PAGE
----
Age of Reason and
the Enlightenment. It didn’t stick. Now we’re in the Information
Age, but it seems more like Gutenberg on speed. We can do better.
project, A Country without Memory
began on a winter road trip in 2007.
Lesage spent a month driving from Seattle to the East Coast, seeking
sites of historical significance. He selected places such as those
related to John Brown, Jefferson and Thoreau, noting that history is
most often distorted in the realm of racial relations. He uncovers some
little known history, and brings a poetic sensibility to historical
As a book, A Country without Memory is now a
literary-historical travelogue of some 270 pages.
From Chapter 7:
remain on the surface of things. Significance lurks out of
sight, a little deeper. . . . Florida swarms with alligators, yet I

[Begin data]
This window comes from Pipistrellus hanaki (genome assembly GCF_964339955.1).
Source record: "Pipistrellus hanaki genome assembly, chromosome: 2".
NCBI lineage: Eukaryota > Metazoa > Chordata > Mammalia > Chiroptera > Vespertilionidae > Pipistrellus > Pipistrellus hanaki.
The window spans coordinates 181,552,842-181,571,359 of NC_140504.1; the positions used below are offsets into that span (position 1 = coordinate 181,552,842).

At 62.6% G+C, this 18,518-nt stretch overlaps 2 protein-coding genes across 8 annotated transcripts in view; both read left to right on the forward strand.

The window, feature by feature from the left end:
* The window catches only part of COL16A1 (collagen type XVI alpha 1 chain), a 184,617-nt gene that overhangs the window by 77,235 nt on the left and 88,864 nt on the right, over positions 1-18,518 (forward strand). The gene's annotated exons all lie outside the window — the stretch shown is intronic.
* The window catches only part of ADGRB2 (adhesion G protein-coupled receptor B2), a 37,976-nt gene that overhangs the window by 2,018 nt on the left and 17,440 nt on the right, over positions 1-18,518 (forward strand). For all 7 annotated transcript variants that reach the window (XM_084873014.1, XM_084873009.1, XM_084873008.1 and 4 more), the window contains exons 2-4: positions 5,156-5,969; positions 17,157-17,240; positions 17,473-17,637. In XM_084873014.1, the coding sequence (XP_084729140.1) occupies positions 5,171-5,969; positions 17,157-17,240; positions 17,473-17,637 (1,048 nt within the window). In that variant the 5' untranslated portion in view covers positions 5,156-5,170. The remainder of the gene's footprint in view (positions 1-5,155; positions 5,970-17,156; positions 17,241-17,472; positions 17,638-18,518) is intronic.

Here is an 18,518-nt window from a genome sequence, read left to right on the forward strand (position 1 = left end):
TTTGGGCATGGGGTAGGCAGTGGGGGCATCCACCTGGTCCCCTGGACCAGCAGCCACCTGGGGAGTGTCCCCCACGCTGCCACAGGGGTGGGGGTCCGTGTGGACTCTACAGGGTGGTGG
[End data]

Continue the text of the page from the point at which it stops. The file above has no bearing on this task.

went swimming there — in daylight, in clear-water springs. In Florida,
one doesn’t swim in a black-water river at night. In much of America,
waters are muddy, opaque. Every place I visit has a hidden story,
lurking in the depths. I find some of them. We remain ignorant at our
peril, because some of these stories will bite.
history non-sequentially, in the order he encountered stories on the
road. With this geographic presentation, he often brings stories to
life by setting them on
a landscape. Lesage analyzes a broad spectrum of history in asking
what it means to be American. In examining the roots of racism and
war, he fosters an understanding of how highly propagandized history
Lincoln's advice, Lesage returns to Seattle with a better understanding
of “where we are and whither we are tending,” arriving with a better
idea of “what to do and how to do it.” Lesage improved his skills in
evaluating the quality and significance of historical details — skills
needed in a possible transformation of the Information Age into